Top Brand Positioning Statement Examples

Brand positioning statements are a critical tool for helping companies crystallize how they think about and express their brand promise.  Until it’s put into a precisely-worded statement, brand positioning may represent an unclear idea that’s open to interpretation by different stakeholders.  But what is a brand positioning statement? By understanding what this means and learning how to craft your own, you can apply the necessary discipline to the positioning process and achieve better business outcomes as a result.  To facilitate this, we’ve provided some brand positioning statement examples below to illustrate how different brands articulate and live out their brand positioning.

Purpose of Brand Positioning Statements

In the 1970s, Al Ries and Jack Trout developed the idea of creating a position for a company or product in the mind of its customer, giving rise to what’s now known as a brand positioning statement.  Some companies refer to their brand positioning statement as the “single source of truth.” This truth should form the conceptual core for everything a company says and does.

While brand positioning statements are not meant as marketing copy or taglines and should not be repeated everywhere word for word, they form the foundational idea from which these communications flow.  Indeed, if every message comes from the same conceptual core – based on the values and expressed promise of the brand positioning statement – and connects to audiences in relevant ways, it will represent a differentiated promise whose whole is greater than the sum of its parts.

What is a Brand Positioning Statement?

A brand positioning statement is a clear, concise expression of what differentiates a company or institution in its market or industry.  To be truly effective, the statement should be comprised of one or two sentences that define:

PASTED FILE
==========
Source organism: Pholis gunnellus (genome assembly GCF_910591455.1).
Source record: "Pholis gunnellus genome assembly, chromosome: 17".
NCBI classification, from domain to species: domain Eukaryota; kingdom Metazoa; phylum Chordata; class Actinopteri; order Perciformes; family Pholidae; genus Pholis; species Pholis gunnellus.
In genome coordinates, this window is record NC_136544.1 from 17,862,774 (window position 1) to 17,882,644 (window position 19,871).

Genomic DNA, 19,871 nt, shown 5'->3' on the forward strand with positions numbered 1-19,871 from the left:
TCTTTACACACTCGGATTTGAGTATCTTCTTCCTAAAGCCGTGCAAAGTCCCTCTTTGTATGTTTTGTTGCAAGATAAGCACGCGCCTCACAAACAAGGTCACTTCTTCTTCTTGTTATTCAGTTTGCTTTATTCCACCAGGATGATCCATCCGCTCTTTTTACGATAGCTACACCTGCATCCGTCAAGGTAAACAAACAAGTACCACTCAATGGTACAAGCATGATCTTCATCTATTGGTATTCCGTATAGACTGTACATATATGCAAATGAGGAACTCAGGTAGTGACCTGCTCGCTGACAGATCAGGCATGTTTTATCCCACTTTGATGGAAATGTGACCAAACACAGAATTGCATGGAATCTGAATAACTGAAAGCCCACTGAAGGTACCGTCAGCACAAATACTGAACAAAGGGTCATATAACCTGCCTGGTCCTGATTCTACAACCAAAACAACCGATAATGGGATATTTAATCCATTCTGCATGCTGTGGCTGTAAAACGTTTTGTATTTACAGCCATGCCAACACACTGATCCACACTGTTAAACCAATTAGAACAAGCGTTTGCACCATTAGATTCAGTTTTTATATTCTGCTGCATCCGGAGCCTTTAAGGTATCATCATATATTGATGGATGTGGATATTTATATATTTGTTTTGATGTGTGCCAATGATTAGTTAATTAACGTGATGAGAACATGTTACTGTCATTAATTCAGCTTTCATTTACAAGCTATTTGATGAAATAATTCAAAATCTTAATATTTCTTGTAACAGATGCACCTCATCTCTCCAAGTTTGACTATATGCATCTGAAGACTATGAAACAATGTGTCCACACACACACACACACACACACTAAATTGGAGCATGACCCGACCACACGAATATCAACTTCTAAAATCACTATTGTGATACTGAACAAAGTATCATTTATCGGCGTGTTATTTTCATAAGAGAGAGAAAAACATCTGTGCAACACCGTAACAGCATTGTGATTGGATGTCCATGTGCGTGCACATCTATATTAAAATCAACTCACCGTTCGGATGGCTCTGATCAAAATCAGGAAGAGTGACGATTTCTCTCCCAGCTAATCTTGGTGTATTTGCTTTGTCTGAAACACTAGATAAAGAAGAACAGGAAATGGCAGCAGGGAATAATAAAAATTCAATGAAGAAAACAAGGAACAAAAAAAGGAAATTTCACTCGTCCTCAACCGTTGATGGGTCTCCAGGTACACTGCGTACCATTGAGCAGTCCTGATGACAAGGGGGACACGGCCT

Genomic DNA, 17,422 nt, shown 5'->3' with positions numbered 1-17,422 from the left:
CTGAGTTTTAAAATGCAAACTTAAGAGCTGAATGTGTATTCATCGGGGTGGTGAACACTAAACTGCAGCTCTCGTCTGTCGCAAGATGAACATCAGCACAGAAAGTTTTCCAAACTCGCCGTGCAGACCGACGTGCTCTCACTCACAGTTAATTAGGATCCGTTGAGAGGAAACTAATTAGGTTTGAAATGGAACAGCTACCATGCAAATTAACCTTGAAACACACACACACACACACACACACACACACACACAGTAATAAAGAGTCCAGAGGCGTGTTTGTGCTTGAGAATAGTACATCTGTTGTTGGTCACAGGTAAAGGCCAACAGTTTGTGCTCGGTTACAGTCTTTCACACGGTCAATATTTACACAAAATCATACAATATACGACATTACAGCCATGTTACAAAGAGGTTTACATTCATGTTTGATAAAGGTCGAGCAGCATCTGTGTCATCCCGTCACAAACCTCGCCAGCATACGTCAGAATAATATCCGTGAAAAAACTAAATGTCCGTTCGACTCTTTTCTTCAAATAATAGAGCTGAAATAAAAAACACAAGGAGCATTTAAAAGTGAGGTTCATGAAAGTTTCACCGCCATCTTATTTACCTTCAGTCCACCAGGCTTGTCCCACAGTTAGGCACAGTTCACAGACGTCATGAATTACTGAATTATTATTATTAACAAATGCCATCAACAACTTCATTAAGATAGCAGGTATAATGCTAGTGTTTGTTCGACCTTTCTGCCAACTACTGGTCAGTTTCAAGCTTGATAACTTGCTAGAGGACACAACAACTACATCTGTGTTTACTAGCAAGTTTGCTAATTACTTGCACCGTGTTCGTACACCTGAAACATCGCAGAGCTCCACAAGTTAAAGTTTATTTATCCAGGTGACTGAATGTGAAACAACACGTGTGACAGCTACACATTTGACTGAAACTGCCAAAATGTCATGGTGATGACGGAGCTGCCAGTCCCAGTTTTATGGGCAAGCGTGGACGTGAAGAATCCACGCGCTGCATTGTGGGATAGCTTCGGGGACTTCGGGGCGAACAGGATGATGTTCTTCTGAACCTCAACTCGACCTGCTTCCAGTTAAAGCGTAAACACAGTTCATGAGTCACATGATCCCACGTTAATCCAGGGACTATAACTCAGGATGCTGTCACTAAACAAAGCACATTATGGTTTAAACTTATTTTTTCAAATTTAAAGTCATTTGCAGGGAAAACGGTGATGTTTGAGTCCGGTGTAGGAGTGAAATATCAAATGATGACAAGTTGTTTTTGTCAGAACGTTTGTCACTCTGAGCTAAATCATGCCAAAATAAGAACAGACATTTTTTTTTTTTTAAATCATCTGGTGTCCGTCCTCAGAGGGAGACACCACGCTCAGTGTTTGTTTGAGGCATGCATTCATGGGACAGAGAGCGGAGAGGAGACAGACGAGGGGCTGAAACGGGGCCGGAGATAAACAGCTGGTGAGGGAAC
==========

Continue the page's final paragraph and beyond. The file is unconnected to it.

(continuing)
• Who the company is
  • The market category it occupies
  • What it does 
  • How it substantially differs from its competitors
  • Why the company matters to critical audiences

Typically, “who the company is” and “what it does” are descriptive but not especially emotive or unique. However, “why it matters” is the critical element of positioning, as this explains why people should care that a brand exists.  Unfortunately, many companies or brands focus on defining what they do rather than why they are different. For instance, top-tier research institutions often tout the same proof points (e.g. Nobel Prizes, major discoveries, and notable alumni) without differentiating themselves through a unique perspective or promise.   Absent such critical information, why should someone choose one brand or product over another? And who would really care if there were one fewer such brands in the world?

Real-World Brand Positioning Statement Examples

While you may understand brand positioning statements in theory, seeing examples of brand positioning statements is a good way to understand what they look like in practice.  Provided below are brand positioning statement examples from well-known companies and institutions to make them less abstract and enable you to better develop your own.

  • Google means organizing the world’s information and making it useful.
  • Starbucks is the “third place” between work and home.
  • Disney promises high-quality family entertainment on any product that bears its name.
  • Apple is the consumer electronics brand that enables people to unleash their creativity.
  • Volvo is the automobile that provides peace-of-mind to drivers concerned about the safety of themselves and their passengers.
  • Charles Schwab empowers individualto take control of their financial lives, free from the high costs of traditional brokerage firms.
  • UC Berkeley reimagines the world by challenging convention to shape the future.


Now that you have a better sense of what brand positioning statements are and have several brand positioning statement examples to use as models, you can tackle this job for your own business.  While the statements are concise, don’t be fooled that writing them is necessarily simple. In addition, not only do all key stakeholders need to agree on the brand positioning statement, your organization as a whole must embrace and translate its core tenets into their strategies and actions.  Creating a brand positioning statement may seem to some like a one-day writing assignment for a marketing committee, but smart companies don’t make that mistake. By adopting a disciplined approach to branding positioning strategy and developing a clear and differentiated brand positioning statement, you’ll be far better equipped to outmaneuver the competition and succeed in the marketplace.


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